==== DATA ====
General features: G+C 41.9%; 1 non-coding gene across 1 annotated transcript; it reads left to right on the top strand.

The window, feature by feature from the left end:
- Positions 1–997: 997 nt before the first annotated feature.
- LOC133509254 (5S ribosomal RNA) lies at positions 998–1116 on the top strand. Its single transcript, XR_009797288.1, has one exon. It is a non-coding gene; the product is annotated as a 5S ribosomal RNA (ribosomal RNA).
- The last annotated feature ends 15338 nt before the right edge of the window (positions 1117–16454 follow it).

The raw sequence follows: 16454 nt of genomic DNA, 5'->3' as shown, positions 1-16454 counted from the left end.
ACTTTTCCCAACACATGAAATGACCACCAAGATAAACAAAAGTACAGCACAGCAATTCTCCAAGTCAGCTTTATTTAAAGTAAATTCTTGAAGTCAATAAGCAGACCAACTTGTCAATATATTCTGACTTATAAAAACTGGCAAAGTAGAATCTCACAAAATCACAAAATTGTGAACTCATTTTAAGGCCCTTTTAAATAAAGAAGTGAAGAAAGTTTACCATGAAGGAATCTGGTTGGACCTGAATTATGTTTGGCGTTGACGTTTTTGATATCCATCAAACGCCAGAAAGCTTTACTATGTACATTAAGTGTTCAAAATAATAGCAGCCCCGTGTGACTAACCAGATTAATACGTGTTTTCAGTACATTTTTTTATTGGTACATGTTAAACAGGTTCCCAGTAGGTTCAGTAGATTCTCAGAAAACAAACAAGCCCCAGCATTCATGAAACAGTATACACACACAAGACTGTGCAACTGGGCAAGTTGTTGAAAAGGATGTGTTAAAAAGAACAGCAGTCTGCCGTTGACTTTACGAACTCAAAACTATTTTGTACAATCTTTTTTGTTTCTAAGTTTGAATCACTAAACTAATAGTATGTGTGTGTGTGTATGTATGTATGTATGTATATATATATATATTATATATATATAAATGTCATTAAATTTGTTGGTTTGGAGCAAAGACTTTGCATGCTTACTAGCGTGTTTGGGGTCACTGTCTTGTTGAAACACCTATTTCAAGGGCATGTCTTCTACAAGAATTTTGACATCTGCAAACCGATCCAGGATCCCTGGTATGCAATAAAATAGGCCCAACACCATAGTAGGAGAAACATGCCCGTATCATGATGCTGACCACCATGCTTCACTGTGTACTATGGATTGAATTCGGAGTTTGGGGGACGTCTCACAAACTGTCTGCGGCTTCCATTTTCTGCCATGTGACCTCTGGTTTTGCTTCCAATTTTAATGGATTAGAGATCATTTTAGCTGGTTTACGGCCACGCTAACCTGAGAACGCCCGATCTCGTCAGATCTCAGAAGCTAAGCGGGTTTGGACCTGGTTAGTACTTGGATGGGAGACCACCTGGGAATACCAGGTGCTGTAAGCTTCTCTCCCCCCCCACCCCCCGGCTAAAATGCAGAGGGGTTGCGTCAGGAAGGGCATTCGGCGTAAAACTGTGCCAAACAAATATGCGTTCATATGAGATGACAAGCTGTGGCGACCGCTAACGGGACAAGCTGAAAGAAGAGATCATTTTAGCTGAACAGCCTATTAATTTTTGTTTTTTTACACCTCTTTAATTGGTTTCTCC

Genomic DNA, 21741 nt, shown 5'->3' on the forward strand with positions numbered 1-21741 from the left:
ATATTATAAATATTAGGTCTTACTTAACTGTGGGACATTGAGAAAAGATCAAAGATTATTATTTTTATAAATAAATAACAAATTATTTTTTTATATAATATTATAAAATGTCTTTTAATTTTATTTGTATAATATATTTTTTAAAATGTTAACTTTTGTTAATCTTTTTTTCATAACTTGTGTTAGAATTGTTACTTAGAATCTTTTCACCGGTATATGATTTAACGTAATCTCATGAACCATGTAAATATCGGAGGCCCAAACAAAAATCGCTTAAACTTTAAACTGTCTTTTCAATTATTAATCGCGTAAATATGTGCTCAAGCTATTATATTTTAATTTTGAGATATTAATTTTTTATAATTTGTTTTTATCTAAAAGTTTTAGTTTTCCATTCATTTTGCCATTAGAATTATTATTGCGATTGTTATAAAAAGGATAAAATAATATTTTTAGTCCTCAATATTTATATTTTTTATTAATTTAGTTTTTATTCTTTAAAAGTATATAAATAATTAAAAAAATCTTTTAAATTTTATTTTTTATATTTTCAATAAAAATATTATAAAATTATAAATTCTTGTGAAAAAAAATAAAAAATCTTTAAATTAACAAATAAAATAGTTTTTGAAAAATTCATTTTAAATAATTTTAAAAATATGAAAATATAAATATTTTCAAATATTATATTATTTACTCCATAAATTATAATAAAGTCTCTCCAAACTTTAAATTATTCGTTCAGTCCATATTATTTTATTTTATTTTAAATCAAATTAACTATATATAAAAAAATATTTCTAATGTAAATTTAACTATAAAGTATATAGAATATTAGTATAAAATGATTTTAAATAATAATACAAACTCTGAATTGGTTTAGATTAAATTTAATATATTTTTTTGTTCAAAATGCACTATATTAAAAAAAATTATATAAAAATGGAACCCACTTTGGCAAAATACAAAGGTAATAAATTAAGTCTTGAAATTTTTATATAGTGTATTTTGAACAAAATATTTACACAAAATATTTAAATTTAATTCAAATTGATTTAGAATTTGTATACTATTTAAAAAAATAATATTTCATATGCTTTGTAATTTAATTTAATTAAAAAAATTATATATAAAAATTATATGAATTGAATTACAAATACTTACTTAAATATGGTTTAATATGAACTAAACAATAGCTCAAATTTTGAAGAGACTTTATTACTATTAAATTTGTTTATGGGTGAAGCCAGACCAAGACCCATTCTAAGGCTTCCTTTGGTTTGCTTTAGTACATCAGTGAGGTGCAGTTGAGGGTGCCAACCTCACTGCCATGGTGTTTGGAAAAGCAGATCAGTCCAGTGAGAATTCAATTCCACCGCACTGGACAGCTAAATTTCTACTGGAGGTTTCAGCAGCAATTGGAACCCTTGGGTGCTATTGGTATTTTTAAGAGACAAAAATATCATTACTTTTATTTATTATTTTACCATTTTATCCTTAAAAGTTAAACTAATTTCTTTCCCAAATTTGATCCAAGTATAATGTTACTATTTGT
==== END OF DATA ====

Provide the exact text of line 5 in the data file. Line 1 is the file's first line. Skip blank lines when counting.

- The last annotated feature ends 15338 nt before the right edge of the window (positions 1117–16454 follow it).